The NFL’s new kickoff format: Everything you need to know

USA Today

The NFL adopted a radical new kickoff and kick return format for the 2024 season during the annual owners’ meetings in Orlando this week. The changes effectively transform what has become a yawning procedural touchback into the exciting, potentially impactful play it was in the XFL.

In fact, the new NFL kickoff is taken straight from the XFL’s innovative twist on the special teams play.

New NFL kickoff diagram (Courtesy Eric Galko on X)

It’s going to look quite a bit different. Among the primary changes:

  • Kickoffs are now from the 35-yard line.
  • Rather than all members of the kicking team lined up at the 35, now they’re advanced to the opposing 40-yard line, or 25 yards in front of the kicker.
  • The receiving team starts out more condensed. All the players on the receiving team, with the exception of one or two designated returners, start out between their own 30- and 35-yard lines.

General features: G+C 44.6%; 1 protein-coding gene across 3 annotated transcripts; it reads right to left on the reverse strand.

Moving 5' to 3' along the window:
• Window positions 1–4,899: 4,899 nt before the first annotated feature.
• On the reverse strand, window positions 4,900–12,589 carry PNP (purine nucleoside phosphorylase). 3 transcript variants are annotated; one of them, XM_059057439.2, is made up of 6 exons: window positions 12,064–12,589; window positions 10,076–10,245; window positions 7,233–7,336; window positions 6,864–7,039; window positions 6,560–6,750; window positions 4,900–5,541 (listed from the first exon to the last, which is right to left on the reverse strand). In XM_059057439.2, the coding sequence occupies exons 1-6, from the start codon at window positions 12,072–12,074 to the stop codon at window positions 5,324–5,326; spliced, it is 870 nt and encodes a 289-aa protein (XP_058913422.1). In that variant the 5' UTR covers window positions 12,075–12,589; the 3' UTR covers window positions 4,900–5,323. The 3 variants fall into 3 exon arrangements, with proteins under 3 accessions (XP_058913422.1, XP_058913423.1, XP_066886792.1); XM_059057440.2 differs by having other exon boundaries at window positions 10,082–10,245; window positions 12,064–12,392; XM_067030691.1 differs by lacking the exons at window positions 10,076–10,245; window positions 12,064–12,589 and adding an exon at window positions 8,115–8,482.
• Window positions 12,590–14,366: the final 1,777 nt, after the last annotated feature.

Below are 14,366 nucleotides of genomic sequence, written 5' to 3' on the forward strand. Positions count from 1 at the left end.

• Kick returners, no more than two of them, line up anywhere behind the 30-yard line.
  • No players other than the kicker and the returners are allowed to move until the ball is either caught by the returner, lands inside the landing zone (between the 20-yard line and the goal line), or is brought out of the end zone by the returner.
  • Any kick that hits the landing zone must be returned, including if it bounces into the end zone. The returner can kneel for a touchback on kicks that bounce from the landing zone into the end zone, and that touchback goes to the 20-yard line.
  • If a kick doesn’t reach the landing zone or goes out of bounds either on the fly or via bouncing out, the receiving team gets possession at its 40-yard line.
  • If the kicked ball enters the end zone on the fly, the receiving team can either return it or kneel for a touchback that goes out to the 30-yard line.
  • No fair catches.

This is a sample kick return from the XFL, which is now merged into the new UFL, that is effectively what the NFL kickoffs will now look like.

As for onside kicks, they are now only allowed in the fourth quarter of games and must be declared to the officials before the onside kick attempt. No more surprise onside kicks.

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